U.S. President-elect Donald Trump has ruffled feathers around the world with his words and actions, but his latest comments could put the global oil economy in turmoil. According to repeated statements by Trump, he plans to block all oil exports from Saudi Arabia, the world’s largest oil exporter.
Although the U.S. has been working to develop its shale oil recently and has become the third largest global crude oil producer, it still relies heavily on Saudi Arabia for crude imports. Saudi Arabia is the largest Middle Eastern oil supplier to the U.S. and is also very involved in U.S. refineries to control supply.
However, throughout his campaign, Trump pledged to bring the U.S. to energy independence from “our foes and the oil cartels,” while also creating “complete American energy independence.” Trump’s repeated remarks largely refer to OPEC, of which Saudi Arabia is the largest producer and default leader.
According to Trump, he will block imports unless Saudi Arabia and other Arab countries commit ground troops to fight ISIS or reimburse the U.S. for its efforts in fighting terror, both of which seem like very unlikely scenarios.
Trump’s plan could create an oil shortage in the U.S. and lead to a shake-up in the global market. The U.S. could, in theory, rely on its large domestic oil supplies and its trading relationship with Canada, which provides a large portion of the country’s oil.
“We needed oil desperately years ago,” Trump said in March. “Today, because of new technologies…there’s a tremendous glut on the market.”
Saudi officials have been pointed in their response, but also note that they are waiting for Trump to officially take office to see which of his numerous lofty statements and so-called promises actually come to fruition.
Saudi Arabians were initially happy with Trump’s victory after this disappointment with President Obama’s actions, especially regarding the U.S.’s relationship with Iran, but those feelings may have changed after Trump’s repeated remarks regarding oil trade.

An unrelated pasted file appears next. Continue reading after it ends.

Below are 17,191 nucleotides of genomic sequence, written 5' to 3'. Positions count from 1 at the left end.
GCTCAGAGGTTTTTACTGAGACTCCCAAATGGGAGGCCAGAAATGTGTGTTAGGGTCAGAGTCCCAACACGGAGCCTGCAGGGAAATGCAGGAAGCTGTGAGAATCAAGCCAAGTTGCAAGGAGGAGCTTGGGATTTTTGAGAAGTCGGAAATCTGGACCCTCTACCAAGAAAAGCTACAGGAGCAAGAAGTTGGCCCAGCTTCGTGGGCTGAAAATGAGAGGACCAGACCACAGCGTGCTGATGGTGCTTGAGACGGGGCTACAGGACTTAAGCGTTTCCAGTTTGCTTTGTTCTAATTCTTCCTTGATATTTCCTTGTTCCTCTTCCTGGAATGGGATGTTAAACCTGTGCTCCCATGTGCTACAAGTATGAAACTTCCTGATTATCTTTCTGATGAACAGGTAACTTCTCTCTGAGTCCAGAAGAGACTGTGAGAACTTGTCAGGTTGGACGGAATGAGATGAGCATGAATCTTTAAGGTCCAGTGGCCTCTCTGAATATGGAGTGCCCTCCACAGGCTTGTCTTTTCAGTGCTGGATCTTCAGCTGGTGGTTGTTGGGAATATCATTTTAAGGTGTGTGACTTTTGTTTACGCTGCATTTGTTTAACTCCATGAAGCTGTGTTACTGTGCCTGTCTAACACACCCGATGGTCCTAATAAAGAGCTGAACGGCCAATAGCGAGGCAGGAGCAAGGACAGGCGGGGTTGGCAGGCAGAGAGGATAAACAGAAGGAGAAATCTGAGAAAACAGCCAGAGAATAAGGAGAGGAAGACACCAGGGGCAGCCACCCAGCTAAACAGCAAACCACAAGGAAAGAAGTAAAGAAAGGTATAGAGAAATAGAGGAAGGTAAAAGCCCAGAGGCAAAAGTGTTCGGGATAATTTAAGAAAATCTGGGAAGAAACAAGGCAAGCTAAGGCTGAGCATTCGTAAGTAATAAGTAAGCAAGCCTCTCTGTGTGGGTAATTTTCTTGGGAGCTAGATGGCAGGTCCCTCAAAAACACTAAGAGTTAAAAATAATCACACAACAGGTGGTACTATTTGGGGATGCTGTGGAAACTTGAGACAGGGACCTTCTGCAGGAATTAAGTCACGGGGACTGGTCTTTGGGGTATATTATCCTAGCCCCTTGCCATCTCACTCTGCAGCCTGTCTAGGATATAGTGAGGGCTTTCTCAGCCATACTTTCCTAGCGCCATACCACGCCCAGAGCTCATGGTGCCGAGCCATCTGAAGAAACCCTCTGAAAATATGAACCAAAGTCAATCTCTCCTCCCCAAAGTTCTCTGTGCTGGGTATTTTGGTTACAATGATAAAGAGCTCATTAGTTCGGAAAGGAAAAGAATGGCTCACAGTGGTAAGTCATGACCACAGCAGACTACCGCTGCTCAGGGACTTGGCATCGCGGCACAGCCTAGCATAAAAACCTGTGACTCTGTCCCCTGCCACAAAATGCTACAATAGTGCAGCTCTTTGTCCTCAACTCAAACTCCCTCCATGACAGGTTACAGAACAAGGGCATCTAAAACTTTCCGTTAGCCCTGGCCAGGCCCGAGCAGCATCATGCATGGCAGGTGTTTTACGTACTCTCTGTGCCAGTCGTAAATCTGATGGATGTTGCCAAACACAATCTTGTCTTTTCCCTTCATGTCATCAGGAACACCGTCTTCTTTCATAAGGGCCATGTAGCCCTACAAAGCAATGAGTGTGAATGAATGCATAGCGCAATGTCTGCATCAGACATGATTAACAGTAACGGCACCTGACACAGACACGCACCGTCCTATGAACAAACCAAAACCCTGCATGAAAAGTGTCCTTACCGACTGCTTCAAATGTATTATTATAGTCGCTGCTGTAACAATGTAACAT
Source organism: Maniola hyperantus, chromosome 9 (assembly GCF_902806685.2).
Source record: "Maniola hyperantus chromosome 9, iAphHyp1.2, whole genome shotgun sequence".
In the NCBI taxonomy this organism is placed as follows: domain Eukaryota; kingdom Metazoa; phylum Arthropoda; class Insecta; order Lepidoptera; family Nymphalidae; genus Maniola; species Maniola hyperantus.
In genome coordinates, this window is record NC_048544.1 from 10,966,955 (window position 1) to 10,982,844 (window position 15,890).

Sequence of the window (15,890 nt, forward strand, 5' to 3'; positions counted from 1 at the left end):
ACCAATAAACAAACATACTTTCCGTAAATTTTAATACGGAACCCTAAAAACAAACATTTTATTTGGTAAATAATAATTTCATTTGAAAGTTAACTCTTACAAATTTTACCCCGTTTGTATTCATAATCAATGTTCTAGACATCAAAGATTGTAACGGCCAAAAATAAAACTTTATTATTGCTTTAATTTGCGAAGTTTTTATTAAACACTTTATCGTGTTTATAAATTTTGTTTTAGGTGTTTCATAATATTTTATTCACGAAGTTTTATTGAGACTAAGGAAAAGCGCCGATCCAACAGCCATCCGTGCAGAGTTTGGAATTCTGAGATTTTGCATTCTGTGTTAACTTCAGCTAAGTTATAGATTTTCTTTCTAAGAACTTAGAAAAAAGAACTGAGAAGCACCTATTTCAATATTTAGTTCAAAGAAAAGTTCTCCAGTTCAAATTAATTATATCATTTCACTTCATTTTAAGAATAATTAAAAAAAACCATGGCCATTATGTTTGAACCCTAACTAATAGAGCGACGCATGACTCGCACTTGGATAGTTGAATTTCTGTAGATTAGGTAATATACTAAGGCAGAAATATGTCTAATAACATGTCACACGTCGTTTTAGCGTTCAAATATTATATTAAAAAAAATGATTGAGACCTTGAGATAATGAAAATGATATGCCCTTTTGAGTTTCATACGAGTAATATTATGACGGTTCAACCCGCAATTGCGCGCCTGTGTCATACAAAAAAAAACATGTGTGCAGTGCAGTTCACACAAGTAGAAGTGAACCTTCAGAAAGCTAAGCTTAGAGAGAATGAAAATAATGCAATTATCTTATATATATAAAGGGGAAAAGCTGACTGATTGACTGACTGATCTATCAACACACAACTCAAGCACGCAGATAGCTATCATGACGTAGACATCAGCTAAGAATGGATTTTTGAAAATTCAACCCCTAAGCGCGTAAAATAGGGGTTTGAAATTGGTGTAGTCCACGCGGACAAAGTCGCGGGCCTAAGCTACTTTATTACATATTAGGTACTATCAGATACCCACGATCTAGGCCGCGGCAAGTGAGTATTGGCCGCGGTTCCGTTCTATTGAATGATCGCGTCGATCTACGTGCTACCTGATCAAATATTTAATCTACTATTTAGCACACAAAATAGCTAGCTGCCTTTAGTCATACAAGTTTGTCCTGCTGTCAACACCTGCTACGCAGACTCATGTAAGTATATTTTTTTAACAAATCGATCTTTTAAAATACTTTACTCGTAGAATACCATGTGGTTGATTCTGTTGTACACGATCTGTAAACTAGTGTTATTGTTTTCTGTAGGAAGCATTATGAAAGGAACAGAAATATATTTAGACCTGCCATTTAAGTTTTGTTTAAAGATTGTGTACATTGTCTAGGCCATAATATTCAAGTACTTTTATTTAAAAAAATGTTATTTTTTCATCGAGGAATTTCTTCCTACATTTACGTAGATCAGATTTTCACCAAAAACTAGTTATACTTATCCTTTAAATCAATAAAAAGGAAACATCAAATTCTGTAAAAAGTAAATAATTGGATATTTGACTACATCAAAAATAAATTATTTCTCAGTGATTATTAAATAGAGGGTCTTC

Saudi government officials have noted that Trump is an accomplished businessman who knows how to make a deal, which could be good for future negotiations. However, Saudi Arabia’s oil minister, Khalid Al-Falih, said he believes Trump will see the benefits of Saudi oil exports and realize that blocking exports could be disastrous for the global oil economy.
“The U.S. is sort of the flag-bearer for capitalism and free markets,” Al-Falih said. “The U.S. continues to be a very important part of a global industry that is interconnected, that is dealing with a fungible commodity which is crude oil. So having equalization through free trade is very healthy for oil.”
Being dropped by the U.S. could hurt the Saudi economy. Although Saudi Arabia still dominates the global oil scene, it has been hit hard in recent years. Oil prices are now around $40 per barrel, a huge drop from $115 per barrel in summer 2014, which means the country is running record budget deficits for 2016 and expected in 2017.
Oil is a huge business in Saudi Arabia, which means the slowdown has been felt in other areas, including austerity measures throughout the country. If the U.S. were to block Saudi oil exports, it could spell disaster for the country.
Today’s global oil market is incredibly interconnected, which means the U.S. blocking Saudi imports could have effects for a number of other countries. The U.S. has long been committed to open energy markets, but Trump’s plan would go against that. So far, no other countries have officially come out against Trump’s plan.
A lot of questions remain about what a Trump presidency will actually look like, so how the oil industry and the U.S.’s relationship with Saudi Arabia will evolve is yet to be seen. The stage is set for an industry turn in the global oil market.
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